there are many more papers available on the net, try google with Cherry, VCSEL , transimpedance, etc.
the old papers mention Hopper, newer ones refer to Hooper
Thanks for the help and nice links. Downloading them now.
I saw the reference to Hooper but thought it was a spelling mistake, since your post spelled it Hopper:
Negative feedback to the base is also useful in high gain amplifiers running on low voltage. One example is a simple 3 stage amplifier. The collector of one transistor is connected directly to the base of the next, and a simple pullup to VCC supplies current. The last stage supplies negative feedback through a large resistor to the base of the first stage. A series resistor and coupling capacitor at the input set the AC gain. The DC feedback is much higher due to the blocking capacitor so the circuit is quite stable with changes in beta, temperature and supply voltage.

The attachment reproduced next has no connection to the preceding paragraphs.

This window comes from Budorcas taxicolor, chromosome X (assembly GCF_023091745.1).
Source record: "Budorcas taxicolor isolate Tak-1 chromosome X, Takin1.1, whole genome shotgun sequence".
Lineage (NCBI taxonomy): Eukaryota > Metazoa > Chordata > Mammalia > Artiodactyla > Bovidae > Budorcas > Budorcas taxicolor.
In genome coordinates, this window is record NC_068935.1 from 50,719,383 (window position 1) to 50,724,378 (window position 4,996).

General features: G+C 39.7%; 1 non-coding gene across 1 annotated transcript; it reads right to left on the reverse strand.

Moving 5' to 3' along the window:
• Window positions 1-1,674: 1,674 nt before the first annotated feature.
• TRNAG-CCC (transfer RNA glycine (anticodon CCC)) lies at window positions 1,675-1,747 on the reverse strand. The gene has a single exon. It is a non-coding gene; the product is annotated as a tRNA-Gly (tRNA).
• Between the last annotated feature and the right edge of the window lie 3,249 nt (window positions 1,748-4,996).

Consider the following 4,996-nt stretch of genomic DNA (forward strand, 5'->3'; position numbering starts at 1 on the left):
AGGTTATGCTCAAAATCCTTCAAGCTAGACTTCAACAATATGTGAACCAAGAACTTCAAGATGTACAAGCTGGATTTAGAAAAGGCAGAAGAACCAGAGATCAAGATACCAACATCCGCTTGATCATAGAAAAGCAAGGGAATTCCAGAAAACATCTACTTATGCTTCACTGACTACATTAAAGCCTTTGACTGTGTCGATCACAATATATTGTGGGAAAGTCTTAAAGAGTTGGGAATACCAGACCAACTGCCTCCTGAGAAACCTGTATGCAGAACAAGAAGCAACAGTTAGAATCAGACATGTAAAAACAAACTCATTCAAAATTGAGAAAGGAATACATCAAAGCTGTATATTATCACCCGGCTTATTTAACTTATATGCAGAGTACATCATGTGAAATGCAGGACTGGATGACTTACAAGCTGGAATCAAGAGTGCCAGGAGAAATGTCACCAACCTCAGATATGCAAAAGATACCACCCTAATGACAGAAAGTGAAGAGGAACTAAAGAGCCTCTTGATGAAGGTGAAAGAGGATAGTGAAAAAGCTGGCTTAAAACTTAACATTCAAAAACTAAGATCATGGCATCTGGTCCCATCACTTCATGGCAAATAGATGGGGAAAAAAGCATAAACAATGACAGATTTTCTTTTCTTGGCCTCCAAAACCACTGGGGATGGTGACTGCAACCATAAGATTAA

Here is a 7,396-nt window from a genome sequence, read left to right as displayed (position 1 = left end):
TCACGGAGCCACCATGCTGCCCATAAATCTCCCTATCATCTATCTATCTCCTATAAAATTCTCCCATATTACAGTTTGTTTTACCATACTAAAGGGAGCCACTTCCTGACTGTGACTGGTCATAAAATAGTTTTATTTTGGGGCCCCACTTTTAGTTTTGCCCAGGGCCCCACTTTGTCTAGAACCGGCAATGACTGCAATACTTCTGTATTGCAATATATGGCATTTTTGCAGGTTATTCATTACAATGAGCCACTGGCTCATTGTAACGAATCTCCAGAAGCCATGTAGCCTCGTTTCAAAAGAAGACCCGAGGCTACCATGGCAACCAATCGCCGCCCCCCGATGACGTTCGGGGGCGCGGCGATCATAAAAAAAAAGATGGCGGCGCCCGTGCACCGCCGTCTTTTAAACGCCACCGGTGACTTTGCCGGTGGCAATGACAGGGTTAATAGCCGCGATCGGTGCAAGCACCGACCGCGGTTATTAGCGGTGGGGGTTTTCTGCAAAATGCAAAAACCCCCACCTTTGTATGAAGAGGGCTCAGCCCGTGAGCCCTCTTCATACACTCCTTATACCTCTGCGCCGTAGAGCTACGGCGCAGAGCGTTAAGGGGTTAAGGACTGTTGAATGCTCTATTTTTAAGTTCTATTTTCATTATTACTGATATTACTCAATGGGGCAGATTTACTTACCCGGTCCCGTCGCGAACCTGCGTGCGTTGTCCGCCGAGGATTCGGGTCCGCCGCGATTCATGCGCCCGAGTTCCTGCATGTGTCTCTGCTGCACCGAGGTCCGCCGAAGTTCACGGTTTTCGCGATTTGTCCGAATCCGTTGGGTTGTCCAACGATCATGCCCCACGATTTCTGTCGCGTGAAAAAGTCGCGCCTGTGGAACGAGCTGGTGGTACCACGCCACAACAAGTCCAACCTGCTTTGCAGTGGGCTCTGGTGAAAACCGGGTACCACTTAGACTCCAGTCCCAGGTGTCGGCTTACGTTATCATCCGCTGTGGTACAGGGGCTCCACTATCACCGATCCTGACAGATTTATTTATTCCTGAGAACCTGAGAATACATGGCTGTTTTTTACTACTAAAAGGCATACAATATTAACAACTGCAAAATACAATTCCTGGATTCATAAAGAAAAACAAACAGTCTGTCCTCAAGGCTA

These amplifiers can easily have bandwidths of a hundred MHz or so.
Sorry Mike , Google Groups ate my whitespace... I drew the three fets one after the other emphasizing the location of the feedback resistor Zm, from the Source of the last to the junction of the first Drain and the second Gate.
Well, my question no longer applies since I found the feedback arrangement is very old, 1963, and well-known, even though it is often misspelled:)
You can apply feedback to the base of the input stage, which lowers the input impedance and requires a known and fixed source impedance, or you can apply it to the emitter, which raises the input impedance and requires a resistor in the emtter. Plus a lot of other details. But I don't understand the point of your comment. It is obvious, but what does it have to do with the feedback configuration? Regards,